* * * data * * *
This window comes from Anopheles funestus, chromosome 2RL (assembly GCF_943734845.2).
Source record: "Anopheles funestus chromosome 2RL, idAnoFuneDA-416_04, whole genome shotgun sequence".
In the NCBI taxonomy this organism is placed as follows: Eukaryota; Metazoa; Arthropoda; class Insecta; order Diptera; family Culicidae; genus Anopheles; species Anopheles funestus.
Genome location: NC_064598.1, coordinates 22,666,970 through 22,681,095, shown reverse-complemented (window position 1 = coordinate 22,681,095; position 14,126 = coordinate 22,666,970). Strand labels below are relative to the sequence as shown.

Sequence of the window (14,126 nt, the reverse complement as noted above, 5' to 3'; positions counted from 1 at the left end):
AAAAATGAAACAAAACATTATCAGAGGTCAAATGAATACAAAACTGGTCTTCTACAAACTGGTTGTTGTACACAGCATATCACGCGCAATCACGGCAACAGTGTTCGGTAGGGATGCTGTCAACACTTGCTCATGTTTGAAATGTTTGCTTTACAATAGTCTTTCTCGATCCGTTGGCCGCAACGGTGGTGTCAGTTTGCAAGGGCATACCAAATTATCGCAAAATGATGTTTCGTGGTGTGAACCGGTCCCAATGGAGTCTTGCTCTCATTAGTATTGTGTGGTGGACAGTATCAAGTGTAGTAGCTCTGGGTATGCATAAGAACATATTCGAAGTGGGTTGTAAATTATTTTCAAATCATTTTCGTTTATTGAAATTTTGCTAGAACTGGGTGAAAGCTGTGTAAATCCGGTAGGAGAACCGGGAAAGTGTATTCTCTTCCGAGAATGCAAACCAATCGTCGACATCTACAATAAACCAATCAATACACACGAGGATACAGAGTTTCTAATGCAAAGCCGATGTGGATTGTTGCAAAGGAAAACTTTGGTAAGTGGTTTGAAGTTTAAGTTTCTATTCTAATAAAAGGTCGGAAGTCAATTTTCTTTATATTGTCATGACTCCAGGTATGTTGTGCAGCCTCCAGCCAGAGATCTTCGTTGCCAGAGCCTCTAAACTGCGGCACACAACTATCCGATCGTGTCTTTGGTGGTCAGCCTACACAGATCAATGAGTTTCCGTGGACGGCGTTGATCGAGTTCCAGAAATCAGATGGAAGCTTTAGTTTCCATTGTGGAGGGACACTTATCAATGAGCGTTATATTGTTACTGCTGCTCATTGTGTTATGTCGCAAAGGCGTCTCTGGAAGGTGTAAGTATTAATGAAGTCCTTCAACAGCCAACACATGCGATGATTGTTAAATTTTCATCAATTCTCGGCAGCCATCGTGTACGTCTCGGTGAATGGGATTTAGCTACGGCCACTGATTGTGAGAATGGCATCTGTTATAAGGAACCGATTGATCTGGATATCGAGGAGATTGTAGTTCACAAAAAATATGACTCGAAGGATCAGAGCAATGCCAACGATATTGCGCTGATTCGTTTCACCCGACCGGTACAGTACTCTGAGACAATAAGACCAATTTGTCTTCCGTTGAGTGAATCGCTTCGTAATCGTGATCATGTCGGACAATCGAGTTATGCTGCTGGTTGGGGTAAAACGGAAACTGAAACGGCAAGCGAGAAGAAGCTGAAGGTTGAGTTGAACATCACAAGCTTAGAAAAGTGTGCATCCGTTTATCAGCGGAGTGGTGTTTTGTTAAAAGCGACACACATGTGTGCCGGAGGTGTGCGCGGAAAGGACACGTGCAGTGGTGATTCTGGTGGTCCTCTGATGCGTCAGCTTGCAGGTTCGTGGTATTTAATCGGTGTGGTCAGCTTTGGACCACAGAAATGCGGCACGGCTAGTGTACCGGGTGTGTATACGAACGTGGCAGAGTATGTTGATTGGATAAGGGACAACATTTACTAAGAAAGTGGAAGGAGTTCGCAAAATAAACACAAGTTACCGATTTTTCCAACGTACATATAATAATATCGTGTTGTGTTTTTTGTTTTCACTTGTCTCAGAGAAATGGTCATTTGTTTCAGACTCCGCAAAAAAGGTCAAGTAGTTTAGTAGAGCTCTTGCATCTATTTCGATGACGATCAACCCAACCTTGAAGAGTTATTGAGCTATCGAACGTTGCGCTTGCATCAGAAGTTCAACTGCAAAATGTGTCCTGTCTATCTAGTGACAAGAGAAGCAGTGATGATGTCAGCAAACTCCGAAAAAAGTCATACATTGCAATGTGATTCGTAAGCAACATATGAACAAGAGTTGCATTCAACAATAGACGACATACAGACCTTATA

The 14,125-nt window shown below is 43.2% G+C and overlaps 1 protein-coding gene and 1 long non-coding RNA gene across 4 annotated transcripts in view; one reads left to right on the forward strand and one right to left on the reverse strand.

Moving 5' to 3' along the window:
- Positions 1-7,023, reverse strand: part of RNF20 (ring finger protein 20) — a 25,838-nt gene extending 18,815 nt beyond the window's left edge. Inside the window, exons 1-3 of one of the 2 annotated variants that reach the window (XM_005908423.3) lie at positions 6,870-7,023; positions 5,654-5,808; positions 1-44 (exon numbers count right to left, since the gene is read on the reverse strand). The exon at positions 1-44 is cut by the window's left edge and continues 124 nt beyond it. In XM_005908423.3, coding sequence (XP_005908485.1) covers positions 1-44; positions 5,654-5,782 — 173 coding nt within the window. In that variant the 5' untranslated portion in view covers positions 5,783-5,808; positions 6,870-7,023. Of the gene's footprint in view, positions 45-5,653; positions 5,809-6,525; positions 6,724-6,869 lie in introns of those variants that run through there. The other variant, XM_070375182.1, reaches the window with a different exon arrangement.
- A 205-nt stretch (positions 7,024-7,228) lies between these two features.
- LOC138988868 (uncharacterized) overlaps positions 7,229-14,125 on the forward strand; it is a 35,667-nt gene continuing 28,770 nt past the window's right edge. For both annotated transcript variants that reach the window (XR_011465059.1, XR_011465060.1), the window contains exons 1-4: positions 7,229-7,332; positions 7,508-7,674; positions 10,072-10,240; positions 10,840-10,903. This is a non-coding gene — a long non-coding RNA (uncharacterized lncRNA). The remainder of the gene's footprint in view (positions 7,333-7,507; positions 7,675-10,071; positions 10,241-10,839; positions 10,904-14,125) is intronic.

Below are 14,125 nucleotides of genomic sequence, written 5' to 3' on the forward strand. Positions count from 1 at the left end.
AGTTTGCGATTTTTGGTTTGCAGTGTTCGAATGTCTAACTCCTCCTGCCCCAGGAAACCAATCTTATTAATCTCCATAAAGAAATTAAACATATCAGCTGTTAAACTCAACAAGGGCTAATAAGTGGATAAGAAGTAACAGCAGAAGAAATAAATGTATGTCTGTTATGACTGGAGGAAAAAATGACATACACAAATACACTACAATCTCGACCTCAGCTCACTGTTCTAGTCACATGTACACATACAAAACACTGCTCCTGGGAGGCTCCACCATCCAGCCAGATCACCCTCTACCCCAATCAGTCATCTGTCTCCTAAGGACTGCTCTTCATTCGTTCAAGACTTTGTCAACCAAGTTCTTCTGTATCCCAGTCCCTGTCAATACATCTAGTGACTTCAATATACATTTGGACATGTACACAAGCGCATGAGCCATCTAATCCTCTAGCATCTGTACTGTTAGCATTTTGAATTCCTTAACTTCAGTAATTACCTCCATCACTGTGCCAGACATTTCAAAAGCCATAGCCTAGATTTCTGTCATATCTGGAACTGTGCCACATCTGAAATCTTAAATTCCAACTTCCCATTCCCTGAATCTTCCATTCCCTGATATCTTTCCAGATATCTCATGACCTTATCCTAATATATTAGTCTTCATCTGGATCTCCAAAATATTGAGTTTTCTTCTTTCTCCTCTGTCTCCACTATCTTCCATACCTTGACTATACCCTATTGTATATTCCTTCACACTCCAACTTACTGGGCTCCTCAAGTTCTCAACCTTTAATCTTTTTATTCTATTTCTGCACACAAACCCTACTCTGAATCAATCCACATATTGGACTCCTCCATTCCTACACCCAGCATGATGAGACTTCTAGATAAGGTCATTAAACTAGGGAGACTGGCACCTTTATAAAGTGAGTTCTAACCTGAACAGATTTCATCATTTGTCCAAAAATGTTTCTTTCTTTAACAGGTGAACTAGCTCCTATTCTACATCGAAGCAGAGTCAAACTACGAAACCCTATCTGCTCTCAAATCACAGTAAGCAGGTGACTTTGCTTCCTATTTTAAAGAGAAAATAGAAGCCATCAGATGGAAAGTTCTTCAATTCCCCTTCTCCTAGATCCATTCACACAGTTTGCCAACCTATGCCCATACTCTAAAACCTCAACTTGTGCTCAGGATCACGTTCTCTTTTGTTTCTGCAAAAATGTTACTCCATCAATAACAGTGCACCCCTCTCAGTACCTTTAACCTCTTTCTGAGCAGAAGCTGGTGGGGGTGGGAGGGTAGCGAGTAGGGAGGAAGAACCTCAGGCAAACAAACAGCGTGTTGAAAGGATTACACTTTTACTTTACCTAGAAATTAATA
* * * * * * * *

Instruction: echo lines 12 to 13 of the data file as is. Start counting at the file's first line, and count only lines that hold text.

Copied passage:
Below are 14,125 nucleotides of genomic sequence, written 5' to 3' on the forward strand. Positions count from 1 at the left end.
AGTTTGCGATTTTTGGTTTGCAGTGTTCGAATGTCTAACTCCTCCTGCCCCAGGAAACCAATCTTATTAATCTCCATAAAGAAATTAAACATATCAGCTGTTAAACTCAACAAGGGCTAATAAGTGGATAAGAAGTAACAGCAGAAGAAATAAATGTATGTCTGTTATGACTGGAGGAAAAAATGACATACACAAATACACTACAATCTCGACCTCAGCTCACTGTTCTAGTCACATGTACACATACAAAACACTGCTCCTGGGAGGCTCCACCATCCAGCCAGATCACCCTCTACCCCAATCAGTCATCTGTCTCCTAAGGACTGCTCTTCATTCGTTCAAGACTTTGTCAACCAAGTTCTTCTGTATCCCAGTCCCTGTCAATACATCTAGTGACTTCAATATACATTTGGACATGTACACAAGCGCATGAGCCATCTAATCCTCTAGCATCTGTACTGTTAGCATTTTGAATTCCTTAACTTCAGTAATTACCTCCATCACTGTGCCAGACATTTCAAAAGCCATAGCCTAGATTTCTGTCATATCTGGAACTGTGCCACATCTGAAATCTTAAATTCCAACTTCCCATTCCCTGAATCTTCCATTCCCTGATATCTTTCCAGATATCTCATGACCTTATCCTAATATATTAGTCTTCATCTGGATCTCCAAAATATTGAGTTTTCTTCTTTCTCCTCTGTCTCCACTATCTTCCATACCTTGACTATACCCTATTGTATATTCCTTCACACTCCAACTTACTGGGCTCCTCAAGTTCTCAACCTTTAATCTTTTTATTCTATTTCTGCACACAAACCCTACTCTGAATCAATCCACATATTGGACTCCTCCATTCCTACACCCAGCATGATGAGACTTCTAGATAAGGTCATTAAACTAGGGAGACTGGCACCTTTATAAAGTGAGTTCTAACCTGAACAGATTTCATCATTTGTCCAAAAATGTTTCTTTCTTTAACAGGTGAACTAGCTCCTATTCTACATCGAAGCAGAGTCAAACTACGAAACCCTATCTGCTCTCAAATCACAGTAAGCAGGTGACTTTGCTTCCTATTTTAAAGAGAAAATAGAAGCCATCAGATGGAAAGTTCTTCAATTCCCCTTCTCCTAGATCCATTCACACAGTTTGCCAACCTATGCCCATACTCTAAAACCTCAACTTGTGCTCAGGATCACGTTCTCTTTTGTTTCTGCAAAAATGTTACTCCATCAATAACAGTGCACCCCTCTCAGTACCTTTAACCTCTTTCTGAGCAGAAGCTGGTGGGGGTGGGAGGGTAGCGAGTAGGGAGGAAGAACCTCAGGCAAACAAACAGCGTGTTGAAAGGATTACACTTTTACTTTACCTAGAAATTAATA